Overview: In this simulation game, students will take on different roles as members of a Greek city-state. Each member has a specific job to do and will work with other members in the city-state to complete assigned tasks.
Students will employ collaborative, creative and communication skills to develop an understanding of ancient Greece by participating in a simulation game.
- Use the internet to gather information and answer assigned questions on ancient Greece.
- Identify and label major cities and landforms on a map.
- Construct a monument following instructions and using specific materials.
This simulation game is designed for a Grade 5 students. One can expect the usual mix of kids with different learning abilities, English language learners, and possibly kids with learning disabilities.
Ancient Greece is a high-interest topic for all age groups, and this simulation will further engage students because it is ‘hands-on’ and has a wide range of activities. They have limited time to complete their tasks and each task requires the members to be actively involved with the task and other members as they plan, negotiate, communicate, design, and build. The competitive nature of the simulation will also motivate them to work hard to be the winning team.
Context of Use
This simulation could be used as supplemental activity for a unit on Ancient Greece. It could also be used partly for test preparation, where students gather information and answers to questions in preparation for a test. This simulation will promote and enhance the 21st Century skills of collaboration, creativity, critical thinking and communication and could serve as a perfect end of term activity.
This simulation will require maybe two class periods, or a total of 90 minutes. It will involve the participation of the entire class and full use of the classroom. Desks, tables, and chairs may need to be moved in order to separate the students into the appropriate groups. This game will require the students to complete three tasks or deliverables:
- Completed Map – up to 2 (geographical knowledge)
- Completed Scrolls – up to 4 (historical knowledge)
- King’s Monument – 1 (teamwork, collaboration, creativity)
Object of the Game
The team with the most points accumulated conquers the team with the lowest point value. This team then joins the winning team as their slaves for the next battle between the city-states or maybe it will be empires by that time.
The overall feel will be as realistic as possible. The students will be provided with real maps and pictures of Ancient Greece.
The teacher will need to complete the Pre – Game checklist to make sure all of the necessary supplies and materials are ready and accounted for. To encourage trading, each City-State (group) will receive different supplies, including the Cartographers Kit.
Pre – Game checklist:
The class will be divided up into 3 City-States: Corinth, Argos, and Olympia. Each group will receive a number of important scrolls, maps, and documents in order to play the game.
Each group will receive their own scroll with the objectives and rules of the game.
Objectives and Rules example:
Each group will receive their own scroll with the definitions of roles that students will choose for the game.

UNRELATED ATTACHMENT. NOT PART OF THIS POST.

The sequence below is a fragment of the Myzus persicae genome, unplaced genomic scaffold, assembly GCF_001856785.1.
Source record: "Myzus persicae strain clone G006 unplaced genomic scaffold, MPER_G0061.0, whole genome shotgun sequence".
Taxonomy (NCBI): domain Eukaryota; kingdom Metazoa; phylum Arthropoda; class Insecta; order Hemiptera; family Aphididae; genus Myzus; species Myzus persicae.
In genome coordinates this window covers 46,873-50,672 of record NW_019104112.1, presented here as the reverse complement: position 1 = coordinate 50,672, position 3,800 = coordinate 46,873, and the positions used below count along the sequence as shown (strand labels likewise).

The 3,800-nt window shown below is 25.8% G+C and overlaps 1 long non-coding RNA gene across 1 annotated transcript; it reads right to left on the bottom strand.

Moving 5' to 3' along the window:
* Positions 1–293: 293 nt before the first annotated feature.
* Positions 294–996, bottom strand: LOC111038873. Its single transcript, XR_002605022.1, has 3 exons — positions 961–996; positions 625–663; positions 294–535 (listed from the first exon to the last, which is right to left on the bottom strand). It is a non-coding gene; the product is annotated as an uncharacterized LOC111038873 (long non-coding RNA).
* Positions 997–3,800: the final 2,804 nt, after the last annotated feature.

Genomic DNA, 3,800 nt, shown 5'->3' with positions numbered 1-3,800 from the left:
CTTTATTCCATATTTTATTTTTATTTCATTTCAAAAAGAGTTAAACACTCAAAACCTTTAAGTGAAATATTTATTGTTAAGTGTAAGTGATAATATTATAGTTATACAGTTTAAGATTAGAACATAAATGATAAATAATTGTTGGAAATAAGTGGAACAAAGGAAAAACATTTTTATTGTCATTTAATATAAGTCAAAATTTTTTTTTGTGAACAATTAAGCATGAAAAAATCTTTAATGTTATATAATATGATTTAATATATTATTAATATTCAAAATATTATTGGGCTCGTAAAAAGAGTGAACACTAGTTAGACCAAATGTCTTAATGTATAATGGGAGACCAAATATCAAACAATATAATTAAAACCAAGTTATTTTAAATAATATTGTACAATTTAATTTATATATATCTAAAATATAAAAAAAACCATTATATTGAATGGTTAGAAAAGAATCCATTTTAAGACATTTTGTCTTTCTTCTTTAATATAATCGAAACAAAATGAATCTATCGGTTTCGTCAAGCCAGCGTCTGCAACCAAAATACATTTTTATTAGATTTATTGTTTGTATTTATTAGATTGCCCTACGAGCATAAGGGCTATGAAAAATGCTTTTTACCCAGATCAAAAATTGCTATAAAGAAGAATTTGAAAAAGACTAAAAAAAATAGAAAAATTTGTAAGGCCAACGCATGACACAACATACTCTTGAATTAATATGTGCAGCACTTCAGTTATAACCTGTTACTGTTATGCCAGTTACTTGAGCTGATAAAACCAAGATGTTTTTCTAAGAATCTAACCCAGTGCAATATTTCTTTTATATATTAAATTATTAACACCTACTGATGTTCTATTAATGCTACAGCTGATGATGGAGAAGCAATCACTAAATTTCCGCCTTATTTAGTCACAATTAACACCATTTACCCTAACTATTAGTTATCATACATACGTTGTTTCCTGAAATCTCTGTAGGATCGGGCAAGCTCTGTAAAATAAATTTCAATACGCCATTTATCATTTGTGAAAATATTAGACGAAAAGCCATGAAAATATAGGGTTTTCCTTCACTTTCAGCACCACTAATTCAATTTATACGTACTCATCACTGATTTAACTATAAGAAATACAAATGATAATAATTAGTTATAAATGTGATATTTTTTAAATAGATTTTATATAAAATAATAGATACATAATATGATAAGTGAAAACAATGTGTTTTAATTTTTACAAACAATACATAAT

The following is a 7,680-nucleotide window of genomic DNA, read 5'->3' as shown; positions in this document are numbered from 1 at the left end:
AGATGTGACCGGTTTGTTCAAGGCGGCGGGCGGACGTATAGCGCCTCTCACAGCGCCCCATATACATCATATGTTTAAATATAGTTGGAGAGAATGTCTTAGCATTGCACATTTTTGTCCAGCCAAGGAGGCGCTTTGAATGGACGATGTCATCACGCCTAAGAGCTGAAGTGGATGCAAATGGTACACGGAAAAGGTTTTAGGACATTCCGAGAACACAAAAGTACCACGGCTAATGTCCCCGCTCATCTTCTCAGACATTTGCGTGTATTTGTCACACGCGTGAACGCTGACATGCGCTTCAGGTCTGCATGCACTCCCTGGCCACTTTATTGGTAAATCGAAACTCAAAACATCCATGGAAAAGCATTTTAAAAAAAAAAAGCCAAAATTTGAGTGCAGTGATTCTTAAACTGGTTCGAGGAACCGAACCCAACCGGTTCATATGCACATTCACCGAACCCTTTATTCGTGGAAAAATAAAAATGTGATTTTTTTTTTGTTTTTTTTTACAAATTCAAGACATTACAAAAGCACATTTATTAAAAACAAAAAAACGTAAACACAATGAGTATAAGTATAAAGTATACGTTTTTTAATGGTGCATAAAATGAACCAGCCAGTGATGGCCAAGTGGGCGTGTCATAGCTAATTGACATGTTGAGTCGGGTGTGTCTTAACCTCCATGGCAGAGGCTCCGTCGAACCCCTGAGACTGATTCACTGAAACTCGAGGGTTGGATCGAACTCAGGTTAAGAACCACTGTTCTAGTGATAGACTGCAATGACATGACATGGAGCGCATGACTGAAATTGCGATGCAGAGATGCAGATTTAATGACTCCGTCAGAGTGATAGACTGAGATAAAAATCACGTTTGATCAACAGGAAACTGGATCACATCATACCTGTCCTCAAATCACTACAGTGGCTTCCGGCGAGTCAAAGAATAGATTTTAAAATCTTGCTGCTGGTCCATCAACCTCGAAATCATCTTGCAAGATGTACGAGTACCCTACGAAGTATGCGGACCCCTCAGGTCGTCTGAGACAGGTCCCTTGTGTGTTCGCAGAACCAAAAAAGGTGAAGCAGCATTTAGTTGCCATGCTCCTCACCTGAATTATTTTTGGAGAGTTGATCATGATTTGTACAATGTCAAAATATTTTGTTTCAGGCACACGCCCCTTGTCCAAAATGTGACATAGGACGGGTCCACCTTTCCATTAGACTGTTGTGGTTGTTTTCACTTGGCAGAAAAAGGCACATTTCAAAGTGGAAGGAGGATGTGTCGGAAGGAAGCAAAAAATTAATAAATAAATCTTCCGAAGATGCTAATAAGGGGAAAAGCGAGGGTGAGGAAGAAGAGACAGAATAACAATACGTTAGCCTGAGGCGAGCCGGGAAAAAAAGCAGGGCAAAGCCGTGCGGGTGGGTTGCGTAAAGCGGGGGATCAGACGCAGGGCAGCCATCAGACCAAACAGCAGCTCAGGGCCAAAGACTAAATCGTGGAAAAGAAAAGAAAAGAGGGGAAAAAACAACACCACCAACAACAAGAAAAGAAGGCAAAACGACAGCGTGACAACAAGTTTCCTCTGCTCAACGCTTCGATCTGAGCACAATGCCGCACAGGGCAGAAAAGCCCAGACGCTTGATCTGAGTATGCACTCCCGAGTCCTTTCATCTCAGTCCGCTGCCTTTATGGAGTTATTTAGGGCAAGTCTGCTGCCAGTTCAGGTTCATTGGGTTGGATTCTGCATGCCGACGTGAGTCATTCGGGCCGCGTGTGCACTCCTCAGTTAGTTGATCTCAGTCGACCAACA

Example of Role Definitions:
Each group, or City-State will be provided with a scoring rubric in order to complete the game.
Example of Rubric:
Each group, or City-State will be provided with a map/s that the cartographer and others must complete.
Each group, or City-State will be provided with a cartographer directions scroll in order to accurately complete the map.
Example of Map Instructions:
Each group, or City-State will be provided with a series of scrolls (up to 4) that the scribes and others must complete. The students will use the “Temple Library” to research the answers to the questions on the scrolls (which are in the quiz format).
Scroll example: Each scroll will have a total of 10 questions.
Only one scribe at a time can enter the Temple Library to search for the answers to the scrolls. But what is the temple library? It is a computer station where the students will be provided with a series of websites as well as books to utilize in completing the scroll task.
*The teacher will need to ascertain what technology is available from the school and perhaps reserve laptops/computers ahead of time. Extra books/papers/maps and hard copy resources should be available in case of technology failure or difficulties.
A Companion Simulation
Through the course of my research, I found a second simulation that would make a great companion for this one. An Ancient Greek Olympics Simulation (http://ancienthistory.mrdonn.org/GreekOlympics.html).
This would be an excellent “reward” for the students as a final activity before moving on to another unit of study.
For extra excellent resources and a comprehensive overview of Ancient Greece activities click here to visit the livebinder I created for this unit.
Ancient Greek Worksheets. (n.d.). Retrieved August 20, 2016, from http://www.historyforkids.net/greek-worksheets.html
Mapping Landforms. (2014). Retrieved August 20, 2016, from http://nationalgeographic.org/activity/mapping-landforms/
Ancient Greece Lessons. (n.d.). Retrieved August 20, 2016, from https://kr.pinterest.com/explore/ancient-greece-lessons/
Dodge, B. (n.d.). EDTEC 670: Exploratory Learning Through Educational Simulation and Games. Retrieved December 28, 2014, from http://edweb2.net/ldt670/
Dodge, B. (2002), ET670 Design Template. Retrieved 2002, from http://edweb.sdsu.edu/courses/edtec670/FinalProjectsF02.html. (URL no longer valid.)